The live odyssey that is "Debra" began on November 11, 1995. Beck was playing a tiny 250-person club in his own backyard of Silverlake. "I'm a little bit uneasy about this," Beck announced, "but I'm gonna try something. It could be a disaster, so I'm just warning you! How many of you here are down with the slow jams? Who's got the get fresh flow
? This is straight-up soul for real. Jodeci. Men2Men." Beck then spent a few minutes getting his corny Casio beat pumping correctly, as well as applying an echo to his mike. "Alright, this is called 'I Want To Get With You And Your Sister, Debra'," he finally announced. With that, he began the first ever "Debra"! Instead of Zankou Chicken, he name checked Kentucky Fried Chicken, but otherwise, lyrically, the song was not far from how it is now. This version is pure energy and soul, the core of the song with no arrangement or work. PURE. Afterwards, Beck apologized to the audience. There's no way he could have imagined that this song would become a showstopping centerpiece of his concerts for years to come!
Beck does another early, Casio-based version on June 5, 1996. After a rowsing drum machine medley of "Diskobox
" and "High 5
," Beck busted out some soul, asking, "How many people in the house are down with R. Kelly?" This was one of the first real appearences of Beck's great falsetto, and it got much applause. He only did one verse (the first, and it's "cold chicken," still not yet Zankou) and chorus before deciding to cut it. He felt the need to excuse his indulgence, "I apologize if we freaked anybody out there. It was a nice pleasant gathering and I don't know what happened." He blamed it on his drum machine. At this point, Beck seemed quite eager to do "Debra," but he just needed to do some shows with a band before it could really take off!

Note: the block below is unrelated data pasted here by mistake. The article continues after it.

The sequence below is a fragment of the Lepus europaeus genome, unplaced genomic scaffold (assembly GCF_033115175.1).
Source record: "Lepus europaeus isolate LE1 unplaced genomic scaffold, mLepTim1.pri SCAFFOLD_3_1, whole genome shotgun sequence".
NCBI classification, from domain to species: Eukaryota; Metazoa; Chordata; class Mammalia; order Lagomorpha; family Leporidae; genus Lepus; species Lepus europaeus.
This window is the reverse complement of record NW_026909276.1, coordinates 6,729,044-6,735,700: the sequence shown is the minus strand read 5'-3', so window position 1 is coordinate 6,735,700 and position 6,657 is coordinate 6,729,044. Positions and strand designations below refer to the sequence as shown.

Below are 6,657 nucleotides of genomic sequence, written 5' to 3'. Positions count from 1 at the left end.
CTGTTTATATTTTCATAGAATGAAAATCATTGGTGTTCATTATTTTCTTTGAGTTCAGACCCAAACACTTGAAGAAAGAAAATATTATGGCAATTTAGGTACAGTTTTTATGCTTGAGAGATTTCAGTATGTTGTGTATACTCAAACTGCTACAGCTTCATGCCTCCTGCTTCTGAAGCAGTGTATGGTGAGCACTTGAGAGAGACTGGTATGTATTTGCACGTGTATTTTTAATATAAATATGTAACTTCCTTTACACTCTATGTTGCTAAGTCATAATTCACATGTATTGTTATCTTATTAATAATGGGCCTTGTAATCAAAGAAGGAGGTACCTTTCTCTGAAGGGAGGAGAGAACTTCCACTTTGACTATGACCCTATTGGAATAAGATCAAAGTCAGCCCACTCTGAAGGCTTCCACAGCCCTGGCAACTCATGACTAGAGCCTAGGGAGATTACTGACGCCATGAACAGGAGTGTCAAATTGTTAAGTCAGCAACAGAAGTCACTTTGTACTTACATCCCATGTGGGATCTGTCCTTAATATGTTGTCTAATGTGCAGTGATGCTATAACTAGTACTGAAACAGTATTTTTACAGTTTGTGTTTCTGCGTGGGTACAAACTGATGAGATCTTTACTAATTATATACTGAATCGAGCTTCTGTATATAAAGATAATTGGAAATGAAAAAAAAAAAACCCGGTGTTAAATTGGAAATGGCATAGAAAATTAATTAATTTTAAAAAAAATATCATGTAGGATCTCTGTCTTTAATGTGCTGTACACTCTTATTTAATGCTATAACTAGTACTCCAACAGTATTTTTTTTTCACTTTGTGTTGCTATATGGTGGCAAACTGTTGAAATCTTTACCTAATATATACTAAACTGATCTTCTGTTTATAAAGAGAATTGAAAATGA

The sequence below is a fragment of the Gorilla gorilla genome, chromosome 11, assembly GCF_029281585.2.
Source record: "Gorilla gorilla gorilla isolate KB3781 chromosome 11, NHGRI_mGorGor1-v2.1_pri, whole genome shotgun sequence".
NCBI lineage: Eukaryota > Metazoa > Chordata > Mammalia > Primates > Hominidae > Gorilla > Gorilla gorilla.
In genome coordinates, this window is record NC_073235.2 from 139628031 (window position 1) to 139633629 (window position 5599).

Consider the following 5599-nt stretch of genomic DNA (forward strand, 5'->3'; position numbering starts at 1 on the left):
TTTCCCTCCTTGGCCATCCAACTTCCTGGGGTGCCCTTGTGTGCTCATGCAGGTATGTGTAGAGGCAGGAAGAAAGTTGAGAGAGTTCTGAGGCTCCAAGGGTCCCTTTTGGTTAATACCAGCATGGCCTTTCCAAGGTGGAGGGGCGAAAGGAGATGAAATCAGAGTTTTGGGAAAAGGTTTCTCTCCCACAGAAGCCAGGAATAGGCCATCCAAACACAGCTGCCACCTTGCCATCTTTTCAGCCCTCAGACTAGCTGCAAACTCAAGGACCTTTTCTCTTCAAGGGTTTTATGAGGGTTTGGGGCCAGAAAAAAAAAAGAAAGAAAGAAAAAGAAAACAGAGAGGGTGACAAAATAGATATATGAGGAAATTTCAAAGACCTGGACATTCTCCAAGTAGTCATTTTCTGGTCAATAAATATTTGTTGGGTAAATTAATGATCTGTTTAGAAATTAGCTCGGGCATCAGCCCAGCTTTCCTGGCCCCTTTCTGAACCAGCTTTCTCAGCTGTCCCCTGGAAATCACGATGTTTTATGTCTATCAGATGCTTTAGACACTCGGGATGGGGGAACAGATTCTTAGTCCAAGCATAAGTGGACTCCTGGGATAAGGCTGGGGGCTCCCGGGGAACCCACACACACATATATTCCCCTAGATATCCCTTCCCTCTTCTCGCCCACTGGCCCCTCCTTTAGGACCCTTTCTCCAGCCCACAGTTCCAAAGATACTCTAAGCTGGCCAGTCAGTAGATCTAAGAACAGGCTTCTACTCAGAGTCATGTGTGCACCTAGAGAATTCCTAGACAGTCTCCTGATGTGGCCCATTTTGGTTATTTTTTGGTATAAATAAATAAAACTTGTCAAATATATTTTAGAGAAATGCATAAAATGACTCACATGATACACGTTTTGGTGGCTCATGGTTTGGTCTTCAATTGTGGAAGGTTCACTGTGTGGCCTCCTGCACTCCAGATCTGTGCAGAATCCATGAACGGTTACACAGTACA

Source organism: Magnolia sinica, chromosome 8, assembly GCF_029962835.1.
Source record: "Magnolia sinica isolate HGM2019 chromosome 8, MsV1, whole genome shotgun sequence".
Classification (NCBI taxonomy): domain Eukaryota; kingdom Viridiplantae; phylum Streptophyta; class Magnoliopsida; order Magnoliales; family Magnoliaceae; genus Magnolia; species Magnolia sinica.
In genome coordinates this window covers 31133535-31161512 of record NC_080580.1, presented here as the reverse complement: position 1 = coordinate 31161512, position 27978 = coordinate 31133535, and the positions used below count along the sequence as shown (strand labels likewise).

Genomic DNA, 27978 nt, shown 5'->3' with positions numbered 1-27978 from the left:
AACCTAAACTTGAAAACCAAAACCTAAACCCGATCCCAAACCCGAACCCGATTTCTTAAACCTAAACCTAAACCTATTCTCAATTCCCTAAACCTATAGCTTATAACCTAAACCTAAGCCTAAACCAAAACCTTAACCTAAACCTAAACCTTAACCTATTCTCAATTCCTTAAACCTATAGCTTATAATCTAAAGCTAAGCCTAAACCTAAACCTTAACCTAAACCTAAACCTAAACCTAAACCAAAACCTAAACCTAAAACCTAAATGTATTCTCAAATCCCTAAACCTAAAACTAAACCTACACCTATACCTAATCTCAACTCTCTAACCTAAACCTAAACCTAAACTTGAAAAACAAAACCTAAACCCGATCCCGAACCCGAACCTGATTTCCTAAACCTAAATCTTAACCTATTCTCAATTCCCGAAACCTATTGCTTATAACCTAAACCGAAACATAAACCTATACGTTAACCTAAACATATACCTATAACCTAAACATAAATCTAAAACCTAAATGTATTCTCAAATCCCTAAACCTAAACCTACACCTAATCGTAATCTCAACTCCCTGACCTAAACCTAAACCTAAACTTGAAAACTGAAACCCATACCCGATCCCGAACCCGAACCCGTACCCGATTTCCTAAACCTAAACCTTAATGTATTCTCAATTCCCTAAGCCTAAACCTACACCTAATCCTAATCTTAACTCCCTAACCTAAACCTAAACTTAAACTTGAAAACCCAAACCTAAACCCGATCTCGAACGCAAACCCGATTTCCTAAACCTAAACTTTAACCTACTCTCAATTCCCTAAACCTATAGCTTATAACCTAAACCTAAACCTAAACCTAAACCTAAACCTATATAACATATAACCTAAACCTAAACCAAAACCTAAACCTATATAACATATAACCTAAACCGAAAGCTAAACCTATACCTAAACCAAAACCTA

ODELAY TOUR SHOW-STOPPER
Early on in the Odelay
tour, "Debra" was not a regular in the setlist, though it was rotated in and out. This did not last long.
One of the finest examples of the early "Debra" was on July 21, 1996. The song's familiar characteristics were now in place: the Ramsey Lewis bass lick, Beck's soaring falsetto, and a full band arrangement. Zankou Chicken was finally mentioned. The coolest thing about this version was the way the rhythm does not change, it hung on one funky groove. It was also highlighted by a lot of entertaining backing vocals from Smokey and Justin. The band was still not sure how to end it, and Beck just sort of expanded on the theme through the end—"Nobody has to know / We'll keep it on the down low / Ain't no use in wastin' no time in gettin' to know each other."
The crazy show on January 12, 1997 had a similarly wild "Debra." The band jammed for a good minute before Beck started singing. And sing he does! He blows this one out. Seriously. WOW, what a version.
Another landmark "Debra" was played on the final show of the Odelay
tour, which was filmed for the PBS television show Sessions on September 6, 1997. "Oh yea, I need a cold beverage. This is a song about a lady I met in Glendale, California," Beck began. This version was very layered, with a lot of effects, horns, and background vocals. Beck's falsetto was never stronger. The song ended quietly, after the second verse. No long improvisations on a TV schedule, but that made the performance much tighter.